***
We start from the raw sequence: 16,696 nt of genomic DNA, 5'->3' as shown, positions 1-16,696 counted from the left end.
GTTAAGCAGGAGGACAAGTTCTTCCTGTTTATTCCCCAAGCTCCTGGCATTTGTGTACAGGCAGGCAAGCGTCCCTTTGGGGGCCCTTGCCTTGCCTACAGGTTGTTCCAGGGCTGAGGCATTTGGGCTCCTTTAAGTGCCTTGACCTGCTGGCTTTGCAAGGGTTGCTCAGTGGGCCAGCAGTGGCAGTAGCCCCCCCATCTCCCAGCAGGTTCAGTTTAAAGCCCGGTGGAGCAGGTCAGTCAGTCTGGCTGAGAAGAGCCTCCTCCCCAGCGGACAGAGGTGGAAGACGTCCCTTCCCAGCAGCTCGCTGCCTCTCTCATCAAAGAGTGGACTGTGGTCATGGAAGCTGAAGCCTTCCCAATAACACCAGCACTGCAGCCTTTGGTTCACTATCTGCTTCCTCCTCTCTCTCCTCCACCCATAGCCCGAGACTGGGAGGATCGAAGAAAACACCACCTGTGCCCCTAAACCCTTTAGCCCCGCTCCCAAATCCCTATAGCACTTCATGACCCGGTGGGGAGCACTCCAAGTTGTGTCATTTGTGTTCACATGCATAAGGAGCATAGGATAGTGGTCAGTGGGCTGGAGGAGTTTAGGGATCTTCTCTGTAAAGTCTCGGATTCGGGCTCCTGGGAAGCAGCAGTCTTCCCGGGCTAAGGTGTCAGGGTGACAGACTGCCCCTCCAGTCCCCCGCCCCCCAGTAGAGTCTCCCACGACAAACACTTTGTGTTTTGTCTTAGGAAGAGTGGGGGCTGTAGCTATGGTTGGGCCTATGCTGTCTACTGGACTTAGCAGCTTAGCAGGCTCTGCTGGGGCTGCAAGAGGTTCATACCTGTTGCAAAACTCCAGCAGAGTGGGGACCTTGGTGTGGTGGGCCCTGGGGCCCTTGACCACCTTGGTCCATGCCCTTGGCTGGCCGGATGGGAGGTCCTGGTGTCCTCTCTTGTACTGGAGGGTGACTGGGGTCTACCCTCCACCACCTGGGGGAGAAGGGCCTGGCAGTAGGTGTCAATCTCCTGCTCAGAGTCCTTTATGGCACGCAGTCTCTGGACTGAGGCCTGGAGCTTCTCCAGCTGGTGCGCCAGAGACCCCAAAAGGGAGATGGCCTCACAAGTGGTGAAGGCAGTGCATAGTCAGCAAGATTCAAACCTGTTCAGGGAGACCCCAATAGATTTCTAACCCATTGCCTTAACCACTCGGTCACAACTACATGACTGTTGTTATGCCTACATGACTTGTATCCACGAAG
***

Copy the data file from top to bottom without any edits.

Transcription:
We start from the raw sequence: 16,696 nt of genomic DNA, 5'->3' as shown, positions 1-16,696 counted from the left end.
GTTAAGCAGGAGGACAAGTTCTTCCTGTTTATTCCCCAAGCTCCTGGCATTTGTGTACAGGCAGGCAAGCGTCCCTTTGGGGGCCCTTGCCTTGCCTACAGGTTGTTCCAGGGCTGAGGCATTTGGGCTCCTTTAAGTGCCTTGACCTGCTGGCTTTGCAAGGGTTGCTCAGTGGGCCAGCAGTGGCAGTAGCCCCCCCATCTCCCAGCAGGTTCAGTTTAAAGCCCGGTGGAGCAGGTCAGTCAGTCTGGCTGAGAAGAGCCTCCTCCCCAGCGGACAGAGGTGGAAGACGTCCCTTCCCAGCAGCTCGCTGCCTCTCTCATCAAAGAGTGGACTGTGGTCATGGAAGCTGAAGCCTTCCCAATAACACCAGCACTGCAGCCTTTGGTTCACTATCTGCTTCCTCCTCTCTCTCCTCCACCCATAGCCCGAGACTGGGAGGATCGAAGAAAACACCACCTGTGCCCCTAAACCCTTTAGCCCCGCTCCCAAATCCCTATAGCACTTCATGACCCGGTGGGGAGCACTCCAAGTTGTGTCATTTGTGTTCACATGCATAAGGAGCATAGGATAGTGGTCAGTGGGCTGGAGGAGTTTAGGGATCTTCTCTGTAAAGTCTCGGATTCGGGCTCCTGGGAAGCAGCAGTCTTCCCGGGCTAAGGTGTCAGGGTGACAGACTGCCCCTCCAGTCCCCCGCCCCCCAGTAGAGTCTCCCACGACAAACACTTTGTGTTTTGTCTTAGGAAGAGTGGGGGCTGTAGCTATGGTTGGGCCTATGCTGTCTACTGGACTTAGCAGCTTAGCAGGCTCTGCTGGGGCTGCAAGAGGTTCATACCTGTTGCAAAACTCCAGCAGAGTGGGGACCTTGGTGTGGTGGGCCCTGGGGCCCTTGACCACCTTGGTCCATGCCCTTGGCTGGCCGGATGGGAGGTCCTGGTGTCCTCTCTTGTACTGGAGGGTGACTGGGGTCTACCCTCCACCACCTGGGGGAGAAGGGCCTGGCAGTAGGTGTCAATCTCCTGCTCAGAGTCCTTTATGGCACGCAGTCTCTGGACTGAGGCCTGGAGCTTCTCCAGCTGGTGCGCCAGAGACCCCAAAAGGGAGATGGCCTCACAAGTGGTGAAGGCAGTGCATAGTCAGCAAGATTCAAACCTGTTCAGGGAGACCCCAATAGATTTCTAACCCATTGCCTTAACCACTCGGTCACAACTACATGACTGTTGTTATGCCTACATGACTTGTATCCACGAAG